Drew Brees doesn’t appear angry about the fact that his NFL-leading production has been wasted by the New Orleans Saints’ 0-3 start.
For now, he’s trying to compartmentalize.
“I’ve always been a big believer in, if you focus on the process, the result takes care of itself,” Brees said after practice Wednesday. “Sometimes, if you get too caught up with the result, that affects your preparation process and it affects what should be your good, sound decision-making.
“So I have a great process in place throughout the week — my routine, what I do to take care of my body, to take care of my mind, to prepare myself to go out and play my best. And that’s all that I can do — try to put the guys around me in the best position to succeed as well, and if that’s good enough to win, then that’s good enough to win.”
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So far, it hasn’t been good enough, although it has been close.
New Orleans lost its first two games by four points combined. The Saints then put up 32 points against Atlanta on Monday night, only to give up 45 — the lowlights being a pair of turnovers the Falcons converted into touchdowns, accounting for Atlanta’s victory margin.
All the while, Brees has passed for an NFL-best 1,062 yards. He has passed for eight touchdowns, which ties him with Tampa Bay’s Jamies Winston atop that category. His QB rating of 105.1 ranks fifth in the NFL.
Brees has been intercepted once so far, making him one of just 12 QBs who’s been intercepted fewer than twice. Only three QBs who’ve started all three weeks of this season – San Diego’s Philip Rivers, Dallas’ Dal Prescott, and Philadelphia’s Carson Wentz — haven’t been intercepted yet.
When Saints coach Sean Payton cites reasons why his team has been losing, Brees’ play isn’t been one of them.
“He is playing at a high level,” Payton said. “I know this. He is not interested in the numbers — nor are we — aside from wins and losses.”
This week, Brees returns to San Diego — where he began his NFL career — for the first time since playing his last game for the Chargers at the end of the 2005 season.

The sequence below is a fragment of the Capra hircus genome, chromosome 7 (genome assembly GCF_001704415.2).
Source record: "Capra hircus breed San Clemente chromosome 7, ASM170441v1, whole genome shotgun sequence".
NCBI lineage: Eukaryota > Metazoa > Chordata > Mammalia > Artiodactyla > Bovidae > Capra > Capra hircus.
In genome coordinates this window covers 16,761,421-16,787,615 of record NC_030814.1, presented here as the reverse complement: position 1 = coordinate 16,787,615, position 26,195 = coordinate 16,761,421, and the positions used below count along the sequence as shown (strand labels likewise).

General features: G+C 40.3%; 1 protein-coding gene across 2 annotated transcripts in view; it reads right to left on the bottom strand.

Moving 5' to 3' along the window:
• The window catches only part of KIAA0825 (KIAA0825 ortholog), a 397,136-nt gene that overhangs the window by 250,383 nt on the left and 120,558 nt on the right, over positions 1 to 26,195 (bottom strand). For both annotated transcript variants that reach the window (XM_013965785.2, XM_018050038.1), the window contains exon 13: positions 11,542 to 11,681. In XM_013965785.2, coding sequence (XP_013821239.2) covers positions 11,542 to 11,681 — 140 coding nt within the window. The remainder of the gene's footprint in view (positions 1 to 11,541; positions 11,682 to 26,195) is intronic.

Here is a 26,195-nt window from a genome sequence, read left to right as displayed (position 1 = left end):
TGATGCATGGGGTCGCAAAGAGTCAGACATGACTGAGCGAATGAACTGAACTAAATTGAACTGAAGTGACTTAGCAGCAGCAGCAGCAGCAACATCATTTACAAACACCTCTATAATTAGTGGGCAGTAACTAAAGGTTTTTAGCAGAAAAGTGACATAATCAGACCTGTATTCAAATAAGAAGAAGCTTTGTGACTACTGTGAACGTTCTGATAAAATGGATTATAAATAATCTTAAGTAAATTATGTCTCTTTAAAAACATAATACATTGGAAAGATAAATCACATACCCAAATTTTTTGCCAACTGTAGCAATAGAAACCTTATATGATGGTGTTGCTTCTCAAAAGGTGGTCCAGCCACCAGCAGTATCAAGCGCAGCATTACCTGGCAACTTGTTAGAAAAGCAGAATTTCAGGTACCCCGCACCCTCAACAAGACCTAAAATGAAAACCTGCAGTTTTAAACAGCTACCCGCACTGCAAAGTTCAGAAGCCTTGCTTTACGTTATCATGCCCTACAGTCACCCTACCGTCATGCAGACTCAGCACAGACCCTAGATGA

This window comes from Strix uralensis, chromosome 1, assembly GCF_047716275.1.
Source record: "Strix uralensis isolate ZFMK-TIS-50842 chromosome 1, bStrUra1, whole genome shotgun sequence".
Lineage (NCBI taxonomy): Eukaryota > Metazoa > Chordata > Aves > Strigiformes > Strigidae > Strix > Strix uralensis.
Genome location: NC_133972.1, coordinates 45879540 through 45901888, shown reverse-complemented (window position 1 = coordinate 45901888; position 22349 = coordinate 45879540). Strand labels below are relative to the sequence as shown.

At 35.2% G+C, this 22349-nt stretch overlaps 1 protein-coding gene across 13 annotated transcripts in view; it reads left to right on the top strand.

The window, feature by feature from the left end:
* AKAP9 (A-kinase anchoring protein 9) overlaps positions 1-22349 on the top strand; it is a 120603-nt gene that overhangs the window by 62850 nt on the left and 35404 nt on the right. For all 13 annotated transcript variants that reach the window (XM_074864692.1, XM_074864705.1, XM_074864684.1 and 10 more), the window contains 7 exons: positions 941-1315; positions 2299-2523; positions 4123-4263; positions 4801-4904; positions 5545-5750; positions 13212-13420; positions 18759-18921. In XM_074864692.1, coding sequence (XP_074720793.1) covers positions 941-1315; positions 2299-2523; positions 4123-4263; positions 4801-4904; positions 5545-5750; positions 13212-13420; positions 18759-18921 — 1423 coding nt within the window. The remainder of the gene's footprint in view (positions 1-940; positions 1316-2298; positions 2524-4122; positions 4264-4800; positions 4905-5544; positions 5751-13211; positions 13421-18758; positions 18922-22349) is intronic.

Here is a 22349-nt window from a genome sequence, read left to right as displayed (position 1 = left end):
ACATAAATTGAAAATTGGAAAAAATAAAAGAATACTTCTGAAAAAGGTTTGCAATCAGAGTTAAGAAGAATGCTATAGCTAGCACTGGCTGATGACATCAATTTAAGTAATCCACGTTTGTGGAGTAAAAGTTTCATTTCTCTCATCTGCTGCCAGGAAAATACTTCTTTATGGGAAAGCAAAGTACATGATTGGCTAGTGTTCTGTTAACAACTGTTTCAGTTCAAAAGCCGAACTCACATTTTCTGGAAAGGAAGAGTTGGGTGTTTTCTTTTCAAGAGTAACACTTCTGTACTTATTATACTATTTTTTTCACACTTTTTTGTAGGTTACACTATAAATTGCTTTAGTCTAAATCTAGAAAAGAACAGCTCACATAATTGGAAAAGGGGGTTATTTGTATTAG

And if the Saints don’t start winning soon, Brees could very well wind up doing what he did in 2007, 2008, 2012, 2014 and 2015 — put up elite numbers for a non-playoff team that finished .500 or worse.
Making matters worse, Brees is 37 and under contract in New Orleans for only this season and next. Brees has said he can’t envision finishing his career with any other team, but there’s also little precedent for how much longer a QB of Brees’ age can continue to perform as well as he is now.
When the Saints have struggled in the years since Payton became coach in 2006, defense has been the problem. Current defensive coordinator Dennis Allen, who took over last November when Rob Ryan was fired, is the Saints’ fifth defensive coordinator of the Payton regime. Whether Allen has the talent, given a rash of injuries to his unit, to show how effective his scheme can be is a matter for debate. The numbers so far, however, are not flattering.
New Orleans is giving up 448.3 yards and 32 points per game, which ranks second-to-last in both categories.
Saints strong safety Kenny Vaccaro said New Orleans’ defense will either need to improve soon or once again take the blame for squandering Brees’ elite quarterback play.
“He’s a Hall of Fame quarterback. I want him to get as many Super Bowls as possible. I want him to pass (New England’s) Tom Brady. I think he’s better,” Vaccaro said. “If the defense doesn’t get it together, then it is our fault because he’s doing everything he can for us to be a championship team. We have an elite offense. They’re top-five every year. We’ve got to get going and we’ve got to take ownership of that.”
New Orleans at San Diego
When: 3:25 p.m. Sunday
Where: Qualcomm Stadium, San Diego
Radio: 870-AM, 105.3 FM